SINGAPORE - Nanyang Technological University (NTU) has set up a new college to make its courses available to more working adults in Singapore.
Called the College of Professional and Continuing Education (PaCE ), the new school will work with the National Trades Union Congress (NTUC) to develop courses for working adults, including professionals, managers and executives (PMEs).
Under the partnership announced by NTU on Sunday (May 1) the new college will offer 28 undergraduate-level courses for part-time study starting this August. Classes will be held at NTU or in NTUC premises around the city.
This is the first time that NTUC is partnering an institute of higher learning, said NTUC secretary-general Chan Chun Sing, who added that the labour movement hopes to work with more of these institutes to offer a wider range of courses to workers.
"With strong support from the Government, this collaboration will encourage more working people to embrace continuous lifelong learning as the economy transforms," he said.
The three-month long courses will be offered in key growth sectors including data analytics, digital electronics, nanomaterials, molecular genetics and enterprise and innovation. Selected in consultation with employers and industry, the courses are drawn from NTU's undergraduate degree programmes.
Students taking the courses will be given academic credits, which can be accumulated to qualify for a specialist certificate or degree.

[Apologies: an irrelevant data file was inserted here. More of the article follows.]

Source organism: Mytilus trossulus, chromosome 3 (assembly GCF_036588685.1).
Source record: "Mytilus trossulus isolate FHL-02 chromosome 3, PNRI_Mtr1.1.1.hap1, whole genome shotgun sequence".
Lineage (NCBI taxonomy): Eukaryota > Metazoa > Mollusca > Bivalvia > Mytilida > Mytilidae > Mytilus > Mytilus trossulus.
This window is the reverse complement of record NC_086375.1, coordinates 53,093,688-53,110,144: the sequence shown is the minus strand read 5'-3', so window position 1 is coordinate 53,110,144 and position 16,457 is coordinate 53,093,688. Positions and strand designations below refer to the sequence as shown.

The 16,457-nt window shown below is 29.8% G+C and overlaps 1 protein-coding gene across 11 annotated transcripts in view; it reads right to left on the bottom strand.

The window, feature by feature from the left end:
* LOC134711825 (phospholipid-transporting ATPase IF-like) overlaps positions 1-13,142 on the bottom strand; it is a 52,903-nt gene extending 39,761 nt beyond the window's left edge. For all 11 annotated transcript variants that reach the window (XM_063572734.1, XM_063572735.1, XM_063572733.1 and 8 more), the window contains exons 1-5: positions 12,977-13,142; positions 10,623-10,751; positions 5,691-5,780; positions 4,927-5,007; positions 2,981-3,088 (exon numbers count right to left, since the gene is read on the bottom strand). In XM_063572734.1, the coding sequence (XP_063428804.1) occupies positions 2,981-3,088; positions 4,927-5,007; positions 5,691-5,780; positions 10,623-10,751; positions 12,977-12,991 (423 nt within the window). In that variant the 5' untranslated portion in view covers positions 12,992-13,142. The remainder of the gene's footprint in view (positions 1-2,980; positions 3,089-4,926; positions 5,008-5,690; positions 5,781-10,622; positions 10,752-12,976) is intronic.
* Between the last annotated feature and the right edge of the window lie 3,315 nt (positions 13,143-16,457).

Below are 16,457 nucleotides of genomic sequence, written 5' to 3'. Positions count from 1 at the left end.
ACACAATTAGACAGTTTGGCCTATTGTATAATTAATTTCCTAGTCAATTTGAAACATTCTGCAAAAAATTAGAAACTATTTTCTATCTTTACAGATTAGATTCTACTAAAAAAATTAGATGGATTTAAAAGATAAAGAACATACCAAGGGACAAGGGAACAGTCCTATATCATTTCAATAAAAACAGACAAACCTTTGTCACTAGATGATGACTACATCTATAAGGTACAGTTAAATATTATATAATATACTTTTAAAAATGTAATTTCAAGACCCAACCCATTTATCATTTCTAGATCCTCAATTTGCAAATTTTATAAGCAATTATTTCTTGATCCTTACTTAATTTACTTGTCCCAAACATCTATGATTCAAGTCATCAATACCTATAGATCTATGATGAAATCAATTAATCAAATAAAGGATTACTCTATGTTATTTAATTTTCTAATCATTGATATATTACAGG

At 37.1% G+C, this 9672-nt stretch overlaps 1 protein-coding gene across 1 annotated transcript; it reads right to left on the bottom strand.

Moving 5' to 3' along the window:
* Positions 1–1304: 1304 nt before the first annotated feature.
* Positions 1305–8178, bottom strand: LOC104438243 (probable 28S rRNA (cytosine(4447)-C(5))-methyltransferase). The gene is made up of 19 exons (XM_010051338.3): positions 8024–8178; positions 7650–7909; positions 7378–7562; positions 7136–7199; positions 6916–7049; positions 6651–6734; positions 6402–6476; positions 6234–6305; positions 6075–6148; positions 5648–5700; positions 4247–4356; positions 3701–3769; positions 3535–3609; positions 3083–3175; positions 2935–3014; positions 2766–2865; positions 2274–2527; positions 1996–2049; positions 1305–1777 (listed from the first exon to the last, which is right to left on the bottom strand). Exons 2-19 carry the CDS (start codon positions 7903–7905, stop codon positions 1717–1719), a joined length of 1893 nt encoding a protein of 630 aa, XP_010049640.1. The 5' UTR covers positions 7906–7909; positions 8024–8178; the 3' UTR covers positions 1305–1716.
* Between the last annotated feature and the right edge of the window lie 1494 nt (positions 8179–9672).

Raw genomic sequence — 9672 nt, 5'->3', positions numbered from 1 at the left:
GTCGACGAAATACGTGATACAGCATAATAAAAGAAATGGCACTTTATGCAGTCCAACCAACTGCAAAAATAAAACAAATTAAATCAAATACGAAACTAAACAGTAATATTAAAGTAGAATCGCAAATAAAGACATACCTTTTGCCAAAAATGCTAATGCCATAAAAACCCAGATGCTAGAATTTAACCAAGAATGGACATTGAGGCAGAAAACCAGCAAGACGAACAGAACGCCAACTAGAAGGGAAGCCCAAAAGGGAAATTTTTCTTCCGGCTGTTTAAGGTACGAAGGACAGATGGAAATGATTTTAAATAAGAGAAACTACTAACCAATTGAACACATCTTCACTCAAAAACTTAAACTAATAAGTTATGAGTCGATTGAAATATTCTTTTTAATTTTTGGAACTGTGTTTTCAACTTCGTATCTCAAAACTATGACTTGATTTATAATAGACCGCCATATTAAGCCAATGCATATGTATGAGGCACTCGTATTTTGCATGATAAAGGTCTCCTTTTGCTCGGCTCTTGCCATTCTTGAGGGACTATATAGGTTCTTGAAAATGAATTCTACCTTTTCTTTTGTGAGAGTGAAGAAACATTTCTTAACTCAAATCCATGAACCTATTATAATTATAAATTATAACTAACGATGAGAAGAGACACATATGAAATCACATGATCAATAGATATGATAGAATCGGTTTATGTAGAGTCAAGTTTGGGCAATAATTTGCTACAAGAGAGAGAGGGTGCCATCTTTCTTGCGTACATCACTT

NTU said besides the credit-bearing courses, the new college will also offer personal development and enrichment courses in areas ranging from creative thinking to financial management.
NTU and NTUC are identifying more courses to meet the needs of groups such as business owners and senior executives of small and medium-sized enterprises, as well as freelancers and the self-employed.
The public can use their SkillsFuture credits from the Government to offset course fees. Those who are NTUC members will enjoy an additional course fee subsidy of up to $250 per year under the Union Training Assistance Programme.
An NTUC member who is a Singaporean PME above 40 years old, for example, need to pay only around $100 for a course with a fee of $1,350, after deducting union and SkillsFuture subsidies.
To support this initiative, NTUC said its Education and Training Fund will be boosted by $200 million. It will raise $50 million, with the Government providing a 1:3 matching grant of up to $150 million.
NTUC will also collaborate with suitable institutes of higher learning to bring relevant courses to all working people looking to upgrade their skills.
NTU provost Freddy Boey said his university was proud to contribute towards Singapore's huge effort in SkillsFuture to ensure that workers here can compete globally.
"Our PMEs can now leverage on NTU's deep expertise in established and emerging technologies. We want more Singaporeans to benefit from the world-class education that we already provide," he said.
The courses offered by the new college will be taught both online and offline, using the flipped classroom pedagogy where students access and study course material online, before meeting their classmates and professors for discussions in person.
Professor Kam Chan Hin, NTU's Senior Associate Provost (Undergraduate Education), said NTU has ambitious plans to redesign 1,500 of its undergraduate courses for online delivery using the flipped classroom pedagogy by 2020.
The courses will be made available progressively to Singaporean workers.